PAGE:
If your clients have looked dumbfounded at the mention of “the cloud” or if you’ve been met with shaking heads during a conversation about smart home security and privacy issues, you’re in good company.
As the definition of “smart home” evolves, the importance of security increases, becoming top of mind for consumers. In fact, privacy and security concerns are among the top purchase barriers for those who don’t own smart devices, revealed Tech Journalist Andrea Smith at a recent roundtable at CES 2021.
Participating in the discussion were Ohad Amir, CTO, Essence; Michelle Guss, director, Residential Business Development, Crestron; and Michael Mahan, VP, Home & Distribution Business, North America, Schneider Electric.
Rise of the Intelligent Home
All participants agreed at the top of the conversation that the actual definition of the smart home has changed. While a few years ago, it was enough for the lights to dim or brighten or the temperature to adjust based on our commands, today, the call is for the home to be more intelligent—to just “know” when to performs these actions.
“To truly make the home intelligent, it needs to do things automatically based on what the client likes to do during the day,” said Guss.
After spending so much time at home the past year, like the rest of us, Mahan started to think “Why do I even have to ask [the home to perform these actions]? The house should just know that the lights dim at eight because it is almost bedtime.
“The stakes have been raised now,” Mahan added. “The home should anticipate how you use it.”
Guss and Mahan agreed that the market drivers now also have shifted. It is no longer just about lighting and temperature control, but air quality, energy usage and water management.
Certainly, integrators are poised to provide a connected product for all of those needs, but Mahan asserted: “Expectations will continue to grow, and we as an industry need to figure out how to make those things work together in a way that makes sense for the homeowner.”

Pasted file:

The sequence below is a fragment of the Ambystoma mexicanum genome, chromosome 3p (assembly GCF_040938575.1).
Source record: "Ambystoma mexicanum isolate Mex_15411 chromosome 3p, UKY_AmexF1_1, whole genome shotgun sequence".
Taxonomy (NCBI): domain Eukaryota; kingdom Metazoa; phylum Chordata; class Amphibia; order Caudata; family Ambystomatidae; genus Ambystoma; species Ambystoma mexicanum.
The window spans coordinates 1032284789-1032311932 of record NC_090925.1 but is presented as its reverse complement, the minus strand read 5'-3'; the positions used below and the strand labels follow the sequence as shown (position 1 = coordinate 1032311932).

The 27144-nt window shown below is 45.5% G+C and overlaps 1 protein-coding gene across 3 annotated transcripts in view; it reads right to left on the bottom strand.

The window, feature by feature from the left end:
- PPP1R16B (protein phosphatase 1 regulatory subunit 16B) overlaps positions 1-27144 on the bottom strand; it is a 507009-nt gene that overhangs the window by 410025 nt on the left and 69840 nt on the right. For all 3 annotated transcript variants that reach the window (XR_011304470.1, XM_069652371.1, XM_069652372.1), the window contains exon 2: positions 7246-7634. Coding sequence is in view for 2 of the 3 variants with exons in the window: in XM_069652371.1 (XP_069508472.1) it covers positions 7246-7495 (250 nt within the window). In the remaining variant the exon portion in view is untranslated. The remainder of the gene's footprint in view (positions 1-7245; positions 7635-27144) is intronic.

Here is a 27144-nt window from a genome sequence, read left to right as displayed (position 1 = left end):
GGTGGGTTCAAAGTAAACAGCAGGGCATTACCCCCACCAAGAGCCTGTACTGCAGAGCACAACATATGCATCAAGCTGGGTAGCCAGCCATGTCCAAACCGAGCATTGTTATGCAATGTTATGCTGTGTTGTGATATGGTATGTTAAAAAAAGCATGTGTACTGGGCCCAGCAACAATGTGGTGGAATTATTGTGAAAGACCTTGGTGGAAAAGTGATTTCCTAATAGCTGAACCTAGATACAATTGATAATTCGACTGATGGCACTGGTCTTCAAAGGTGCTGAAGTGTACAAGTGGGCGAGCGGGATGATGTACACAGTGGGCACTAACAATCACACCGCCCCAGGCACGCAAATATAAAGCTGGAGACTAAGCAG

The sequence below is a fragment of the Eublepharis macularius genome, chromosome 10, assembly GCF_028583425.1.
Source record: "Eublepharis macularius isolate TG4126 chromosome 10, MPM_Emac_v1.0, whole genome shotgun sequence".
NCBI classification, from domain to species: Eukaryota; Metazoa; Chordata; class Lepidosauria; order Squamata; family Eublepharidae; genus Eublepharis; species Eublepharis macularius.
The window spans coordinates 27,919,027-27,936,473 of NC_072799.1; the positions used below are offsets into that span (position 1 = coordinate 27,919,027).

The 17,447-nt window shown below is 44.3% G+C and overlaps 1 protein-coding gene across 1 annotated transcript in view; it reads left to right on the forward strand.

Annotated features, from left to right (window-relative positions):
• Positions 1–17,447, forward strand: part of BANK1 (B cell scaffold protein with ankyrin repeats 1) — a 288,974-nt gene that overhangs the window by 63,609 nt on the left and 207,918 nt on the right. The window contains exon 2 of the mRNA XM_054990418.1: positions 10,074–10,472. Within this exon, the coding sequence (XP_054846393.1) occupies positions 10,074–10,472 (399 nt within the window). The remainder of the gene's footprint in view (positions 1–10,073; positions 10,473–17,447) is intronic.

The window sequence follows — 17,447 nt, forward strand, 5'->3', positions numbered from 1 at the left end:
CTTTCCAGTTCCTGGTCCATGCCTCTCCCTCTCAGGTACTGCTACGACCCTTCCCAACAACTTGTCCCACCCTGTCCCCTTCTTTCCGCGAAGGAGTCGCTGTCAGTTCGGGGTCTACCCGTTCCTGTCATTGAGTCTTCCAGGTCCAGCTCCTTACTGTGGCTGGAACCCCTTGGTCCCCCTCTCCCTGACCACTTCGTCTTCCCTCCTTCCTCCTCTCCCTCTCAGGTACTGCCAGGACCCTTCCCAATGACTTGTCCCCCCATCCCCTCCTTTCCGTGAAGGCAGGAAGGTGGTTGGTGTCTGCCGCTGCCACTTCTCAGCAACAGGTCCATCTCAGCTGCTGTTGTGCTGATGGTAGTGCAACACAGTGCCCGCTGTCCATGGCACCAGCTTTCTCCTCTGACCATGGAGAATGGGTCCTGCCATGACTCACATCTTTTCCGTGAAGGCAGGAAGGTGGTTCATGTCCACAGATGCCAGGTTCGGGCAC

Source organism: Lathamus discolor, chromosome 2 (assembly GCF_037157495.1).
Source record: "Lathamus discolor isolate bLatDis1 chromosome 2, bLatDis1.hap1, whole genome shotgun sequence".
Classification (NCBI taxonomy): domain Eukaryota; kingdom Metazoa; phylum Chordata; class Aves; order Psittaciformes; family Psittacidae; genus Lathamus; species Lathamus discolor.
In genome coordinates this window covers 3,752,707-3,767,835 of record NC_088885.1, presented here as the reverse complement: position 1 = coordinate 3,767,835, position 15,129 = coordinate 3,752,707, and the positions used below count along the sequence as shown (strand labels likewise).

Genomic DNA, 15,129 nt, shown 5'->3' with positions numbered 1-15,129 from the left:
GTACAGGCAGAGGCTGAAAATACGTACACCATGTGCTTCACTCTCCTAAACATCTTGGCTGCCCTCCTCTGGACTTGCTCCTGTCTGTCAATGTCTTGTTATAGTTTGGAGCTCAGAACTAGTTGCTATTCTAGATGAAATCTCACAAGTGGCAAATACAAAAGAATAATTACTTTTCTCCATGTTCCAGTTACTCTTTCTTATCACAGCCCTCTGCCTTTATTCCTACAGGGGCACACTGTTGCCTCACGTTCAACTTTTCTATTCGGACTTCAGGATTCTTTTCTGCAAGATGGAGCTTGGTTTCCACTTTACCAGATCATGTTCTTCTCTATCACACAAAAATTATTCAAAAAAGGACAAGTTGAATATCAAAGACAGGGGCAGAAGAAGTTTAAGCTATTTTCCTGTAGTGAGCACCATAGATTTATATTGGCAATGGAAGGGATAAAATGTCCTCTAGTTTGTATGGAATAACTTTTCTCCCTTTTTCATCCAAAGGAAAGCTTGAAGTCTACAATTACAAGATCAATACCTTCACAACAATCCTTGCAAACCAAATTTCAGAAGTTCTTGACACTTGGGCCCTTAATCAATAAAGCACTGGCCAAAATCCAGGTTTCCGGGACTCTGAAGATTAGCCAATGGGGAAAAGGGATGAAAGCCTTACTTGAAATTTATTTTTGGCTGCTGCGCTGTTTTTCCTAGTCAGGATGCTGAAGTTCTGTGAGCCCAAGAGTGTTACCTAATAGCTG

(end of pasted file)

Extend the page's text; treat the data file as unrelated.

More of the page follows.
It is up to the integrator on the front and back ends to ease the homeowners’ concerns.
Because devices run on various platforms like Zigbee, ZWave and WiFi, at the start, Amir recommends that various chips be installed in the control unit to connect to what certain devices require. Also an option is having a layer in the cloud.
“At Essence, we do both, connect devices through [the control unit] and cloud-based integration with digital assistants like Alexa and Google Assistant to make it seem like all of it comes from the same system,” Amir explained.
To minimize interaction between devices and the cloud, Amir explained that Essence uses fog computing between edge devices and the cloud.
“All private items like videos are down at the edge, and the cloud only receives what it needs to and does more heavy lifting, “ Amir further explained.
Transparency Is Key
The products that are providing convenience are exposing our privacy. Trading a bit of privacy for this convenience means integrators need to gain consumers’ trust.
“Consumer trust is essential for the development of the smart home industry,” Mahan noted. “If consumers do not trust the product or us with the data, then we won’t be able to provide those great experiences and adoption won’t get where we want it to.”
Mahan’s advice is to be completely transparent with the consumer, explaining risks versus benefits, which also means ensuring them that if there is a problem at any time, you will be there to correct it.
“Consumers need to make sure they do business with reputable companies and understand where their data is going,” Guss added. “Convenience will always trump privacy concerns if they understand what the data is doing and trust in it.”
Cybersecurity & The Cloud
Also a must is making sure the company you’re working with is following the latest in cybersecurity, which will further enhance consumers’ trust. That said, the control company’s security measures may not always line up with devices homeowners introduce.
If the consumer brings in additional devices, especially those that are connected directly to the cloud, they should be educated on how to “opt-in” or “opt-out.”
“For devices that connect eventually to the cloud, the consumers should opt-in/opt-out,” Amir said. “They should also have the opportunity to get service at an additional price so the data will remain private and will not be shared or analyzed.”
The introduction on devices to the home poses potential security risks. Devices connected directly to the cloud can be more secure if they are independent of connections, that is, not connected to home network and other devices that come from other manufacturers, Amir explained. Standalone devices can be more secured.
For example, if there is a hack to one of your home cameras that is not secured, the hacker could obtain access to your entire network and “can easily hack into other home devices,” explained Amir.
“Having a separate connection prevents this from happening, leaving the hacker with the option to hack each device separately, thus making [him/her] work harder.”
And that is the goal, Guss agreed – to be smarter than the hackers. “It all comes back to the relationship with the company. Everything is evolving, and we need to stay in front of it.”
Featured photo: Courtesy fauxels